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Short Story | Smokestack

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by Meredith Resnick

I remind my mother just before we drive past the cemetery to hold her breath. She inhales her L&M, tells me I’m crazy. We’re in her blue Pontiac, the one Daddy says matches her eyes. Every day we drive past the cemetery to get to the hospital to visit him.

“Maybe if you don’t breathe you die,” she says, turning the wheel. The orange tip of her cigarette follows in a wide arc.

I have to wait until we’ve passed the last cemetery gate, to explain, again, that if you breathe, someone else dies. I remind her–the smokestack at the hospital.

She glances at me, stubs her lipstick-marked cigarette into the ashtray. “You are too nervous for a child.” She briefly pats my leg, shaking her head.

I turn my face toward the heater and breathe deep and loud, because I can no longer see the cemetery in the side view mirror.

Back in autumn when my father went to the hospital I wasn’t afraid of the smokestack. Everyone knows God uses it to deliver babies to their new mothers, or take them away. I wasn’t scared because God was delivering lots of babies.  Back then, when there were only orange leaves against the blue sky and no smoke my mother believed in it, too. “No one died,” she’d say, and jab her cigarette at the smokestack to make sure I turned, looked, saw what she wanted me to see.

We got used to it.

But it’s winter now and snow has buried the grass, and the ponds have turned to ice. And once, I saw my father lying on his belly in the hospital bed. I saw the wound on his back, the cavity he kept calling a road map. I saw the black stitches, the red blood. That night the smokestack blew, vapors rising in a halo in the black and starless sky.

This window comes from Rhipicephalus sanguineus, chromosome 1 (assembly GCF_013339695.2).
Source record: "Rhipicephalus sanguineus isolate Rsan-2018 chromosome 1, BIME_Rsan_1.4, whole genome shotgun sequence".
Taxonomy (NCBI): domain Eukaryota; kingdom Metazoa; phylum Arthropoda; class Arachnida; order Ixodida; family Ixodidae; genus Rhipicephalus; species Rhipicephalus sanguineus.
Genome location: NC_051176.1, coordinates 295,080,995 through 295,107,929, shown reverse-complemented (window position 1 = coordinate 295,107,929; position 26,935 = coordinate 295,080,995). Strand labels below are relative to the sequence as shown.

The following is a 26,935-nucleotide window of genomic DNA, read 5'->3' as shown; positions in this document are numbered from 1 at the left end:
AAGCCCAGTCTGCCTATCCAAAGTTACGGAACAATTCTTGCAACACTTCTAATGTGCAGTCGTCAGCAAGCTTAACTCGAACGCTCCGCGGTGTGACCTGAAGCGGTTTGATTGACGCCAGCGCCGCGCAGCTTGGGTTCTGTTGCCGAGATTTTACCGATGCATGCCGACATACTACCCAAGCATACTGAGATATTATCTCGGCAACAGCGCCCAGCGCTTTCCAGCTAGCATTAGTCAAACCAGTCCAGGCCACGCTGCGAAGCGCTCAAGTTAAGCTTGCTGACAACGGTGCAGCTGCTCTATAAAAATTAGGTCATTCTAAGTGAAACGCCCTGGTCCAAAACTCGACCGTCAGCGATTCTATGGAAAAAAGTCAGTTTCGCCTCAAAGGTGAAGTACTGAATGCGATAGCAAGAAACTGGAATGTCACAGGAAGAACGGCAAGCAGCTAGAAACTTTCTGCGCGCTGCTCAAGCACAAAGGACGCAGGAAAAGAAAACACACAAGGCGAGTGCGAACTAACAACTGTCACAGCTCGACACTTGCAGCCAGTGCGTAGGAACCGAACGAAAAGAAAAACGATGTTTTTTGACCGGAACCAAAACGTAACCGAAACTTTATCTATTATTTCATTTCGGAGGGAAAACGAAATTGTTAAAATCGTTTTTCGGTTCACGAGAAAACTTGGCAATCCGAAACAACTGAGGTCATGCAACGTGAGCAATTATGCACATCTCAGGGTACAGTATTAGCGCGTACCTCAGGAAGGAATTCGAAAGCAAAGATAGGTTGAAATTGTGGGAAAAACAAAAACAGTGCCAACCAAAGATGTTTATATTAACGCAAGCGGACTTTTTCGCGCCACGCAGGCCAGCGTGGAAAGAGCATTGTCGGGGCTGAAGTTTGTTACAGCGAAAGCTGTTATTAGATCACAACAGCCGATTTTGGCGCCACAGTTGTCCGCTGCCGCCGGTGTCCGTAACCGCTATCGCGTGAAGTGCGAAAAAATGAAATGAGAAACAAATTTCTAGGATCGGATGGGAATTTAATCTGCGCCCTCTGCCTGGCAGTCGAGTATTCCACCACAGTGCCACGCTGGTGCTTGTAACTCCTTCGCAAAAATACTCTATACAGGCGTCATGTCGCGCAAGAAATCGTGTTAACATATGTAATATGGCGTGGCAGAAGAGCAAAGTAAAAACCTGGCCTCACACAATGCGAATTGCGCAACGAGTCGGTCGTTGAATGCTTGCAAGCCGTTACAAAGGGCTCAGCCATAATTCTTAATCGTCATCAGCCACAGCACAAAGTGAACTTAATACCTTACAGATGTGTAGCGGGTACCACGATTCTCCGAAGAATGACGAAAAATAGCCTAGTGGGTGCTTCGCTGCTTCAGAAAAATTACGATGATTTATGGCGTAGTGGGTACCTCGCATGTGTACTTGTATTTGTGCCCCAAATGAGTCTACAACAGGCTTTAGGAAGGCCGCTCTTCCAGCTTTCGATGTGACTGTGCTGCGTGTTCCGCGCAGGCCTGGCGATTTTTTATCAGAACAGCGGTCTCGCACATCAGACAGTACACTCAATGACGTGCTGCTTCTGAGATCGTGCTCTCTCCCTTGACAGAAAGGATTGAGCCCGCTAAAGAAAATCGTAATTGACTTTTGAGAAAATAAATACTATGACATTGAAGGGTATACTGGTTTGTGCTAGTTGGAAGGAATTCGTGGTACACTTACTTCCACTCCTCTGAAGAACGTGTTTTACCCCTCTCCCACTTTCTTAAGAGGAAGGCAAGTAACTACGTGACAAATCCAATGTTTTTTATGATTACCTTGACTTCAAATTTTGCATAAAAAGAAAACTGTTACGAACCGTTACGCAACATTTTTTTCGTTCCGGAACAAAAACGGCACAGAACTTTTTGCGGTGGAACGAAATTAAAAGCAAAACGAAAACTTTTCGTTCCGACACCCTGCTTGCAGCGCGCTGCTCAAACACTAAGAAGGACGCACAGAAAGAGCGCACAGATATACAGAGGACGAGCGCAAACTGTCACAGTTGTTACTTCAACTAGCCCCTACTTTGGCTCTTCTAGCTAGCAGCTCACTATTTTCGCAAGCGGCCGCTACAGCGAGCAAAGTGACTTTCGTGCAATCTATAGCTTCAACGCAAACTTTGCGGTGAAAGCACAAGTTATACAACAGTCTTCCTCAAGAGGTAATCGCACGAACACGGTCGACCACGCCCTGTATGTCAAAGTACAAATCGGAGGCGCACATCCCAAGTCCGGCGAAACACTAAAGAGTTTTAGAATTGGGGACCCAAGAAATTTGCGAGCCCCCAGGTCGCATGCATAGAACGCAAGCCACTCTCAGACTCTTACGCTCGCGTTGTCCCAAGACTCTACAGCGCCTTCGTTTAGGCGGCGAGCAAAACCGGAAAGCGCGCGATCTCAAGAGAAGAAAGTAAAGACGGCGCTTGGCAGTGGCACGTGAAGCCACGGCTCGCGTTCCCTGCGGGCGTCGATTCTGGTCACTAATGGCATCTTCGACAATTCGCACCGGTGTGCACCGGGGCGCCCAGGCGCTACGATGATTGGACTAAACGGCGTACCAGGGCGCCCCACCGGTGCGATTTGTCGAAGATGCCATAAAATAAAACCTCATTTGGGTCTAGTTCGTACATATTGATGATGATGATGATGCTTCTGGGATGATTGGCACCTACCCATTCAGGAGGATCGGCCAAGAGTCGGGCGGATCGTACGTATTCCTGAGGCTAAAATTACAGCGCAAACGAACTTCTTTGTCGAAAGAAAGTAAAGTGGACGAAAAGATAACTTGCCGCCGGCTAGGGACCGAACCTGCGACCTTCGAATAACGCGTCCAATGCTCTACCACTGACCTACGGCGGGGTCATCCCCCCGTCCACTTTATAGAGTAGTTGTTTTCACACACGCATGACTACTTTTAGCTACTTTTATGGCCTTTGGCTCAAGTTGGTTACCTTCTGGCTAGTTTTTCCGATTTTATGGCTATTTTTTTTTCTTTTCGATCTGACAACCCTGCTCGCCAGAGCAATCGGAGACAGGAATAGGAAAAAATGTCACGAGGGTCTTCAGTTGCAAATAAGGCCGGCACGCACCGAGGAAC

The next day, in the hospital parking lot, I turn to my mother. “Can I come up with you?”

“No.” Her lips are so sealed they barely move.

Kids are only allowed on certain days. Daddy made arrangements with one nurse so I could visit when she’s on duty. When she’s not, I have to stand in the parking lot and wave to him upstairs, in his third-floor room in the tiny rectangular window. I wave and blow kisses and my snowsuit makes a whoosh-whoosh sound while my mother rides the elevator up. My father leaves the window to greet her. Her visit is short, only a few minutes, but it seems forever when it’s just me and his empty window and the smokestack and the ghosts that smell like burned sugar that twirl in ribbons toward heaven.

“The smoke does not mean babies dying,” my mother says when we are back in the car. “It’s just a bunch of old nurses taking their coffee break, puffing on their cigarettes.” She blows her own geyser straight into the air, as proof. When she tries to hold my hand it makes me cry.

We drive towards home. “Maybe tomorrow you can see Daddy.”

I nod. Then, at the first cemetery gate, I dry my eyes, and hold my breath.

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Meredith Resnick’s essays have been published in Dancing at the Shame Prom, Los Angeles Times, Orange County Register, Santa Monica Review, Psychology Today, Newsweek, JAMA, Bride’s, and many others. She is the author of Narcissism: Surviving the Self-Involved and the creator of The Writer’s [Inner] Journey blog. http://writersinnerjourney.com.

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About Jordan Rosenfeld (41 Articles)
Jordan is Managing Editor of Sweatpants & Coffee. She is author of the novel Forged in Grace, and three other books. Jordan’s essays and articles have appeared or are forthcoming in such publications as Brain, Child, Modern Loss, The Nervous Breakdown, The New York Times, Ozy, ReWire Me, Role/Reboot, The Rumpus, Publisher’s Weekly, San Francisco Chronicle, The St. Petersburg Times, Washington Post, Word Riot, Whole Life Times, Writer’s Digest magazine and on The California Report, a news-magazine produced by NPR-affiliate KQED radio.

5 Comments on Short Story | Smokestack

  1. Very moving flash fiction. I especially liked this sentence: “The orange tip of her cigarette follows in a wide arc.”

  2. Very nice piece. I remember being a kid and feeling like certain superstitions absolutely worked and it was completely up to me to prevent someone from dying or from my mother’s back breaking if I stepped on a crack!

  3. Clearly, I have spent far too much time in hospitals / hospices lately. This strikes a chord with me. Great piece, Meredith.

  4. Love this, Meredith. Like Brette, I too remember superstitions from when I was a child. Now my own daughter has a few. You wonder where they originate.

  5. Very nice! Flash fiction can be very powerful.

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